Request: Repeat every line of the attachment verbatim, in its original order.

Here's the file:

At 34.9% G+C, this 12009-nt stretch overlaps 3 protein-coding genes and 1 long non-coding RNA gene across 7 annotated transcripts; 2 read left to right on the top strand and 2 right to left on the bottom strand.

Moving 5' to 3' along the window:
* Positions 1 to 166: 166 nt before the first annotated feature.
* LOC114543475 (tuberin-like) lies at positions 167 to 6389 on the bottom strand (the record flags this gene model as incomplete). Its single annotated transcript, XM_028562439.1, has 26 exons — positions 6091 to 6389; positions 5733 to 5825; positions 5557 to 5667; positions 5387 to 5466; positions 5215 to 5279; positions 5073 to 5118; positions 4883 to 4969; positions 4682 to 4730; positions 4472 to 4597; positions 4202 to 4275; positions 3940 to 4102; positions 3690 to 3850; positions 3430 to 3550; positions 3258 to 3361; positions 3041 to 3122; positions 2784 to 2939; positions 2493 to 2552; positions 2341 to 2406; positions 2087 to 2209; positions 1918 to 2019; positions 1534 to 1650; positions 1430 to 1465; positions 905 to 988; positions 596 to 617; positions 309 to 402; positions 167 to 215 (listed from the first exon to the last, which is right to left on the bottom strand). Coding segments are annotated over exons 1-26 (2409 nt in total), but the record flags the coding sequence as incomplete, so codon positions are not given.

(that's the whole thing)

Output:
At 34.9% G+C, this 12009-nt stretch overlaps 3 protein-coding genes and 1 long non-coding RNA gene across 7 annotated transcripts; 2 read left to right on the top strand and 2 right to left on the bottom strand.

Moving 5' to 3' along the window:
* Positions 1 to 166: 166 nt before the first annotated feature.
* LOC114543475 (tuberin-like) lies at positions 167 to 6389 on the bottom strand (the record flags this gene model as incomplete). Its single annotated transcript, XM_028562439.1, has 26 exons — positions 6091 to 6389; positions 5733 to 5825; positions 5557 to 5667; positions 5387 to 5466; positions 5215 to 5279; positions 5073 to 5118; positions 4883 to 4969; positions 4682 to 4730; positions 4472 to 4597; positions 4202 to 4275; positions 3940 to 4102; positions 3690 to 3850; positions 3430 to 3550; positions 3258 to 3361; positions 3041 to 3122; positions 2784 to 2939; positions 2493 to 2552; positions 2341 to 2406; positions 2087 to 2209; positions 1918 to 2019; positions 1534 to 1650; positions 1430 to 1465; positions 905 to 988; positions 596 to 617; positions 309 to 402; positions 167 to 215 (listed from the first exon to the last, which is right to left on the bottom strand). Coding segments are annotated over exons 1-26 (2409 nt in total), but the record flags the coding sequence as incomplete, so codon positions are not given.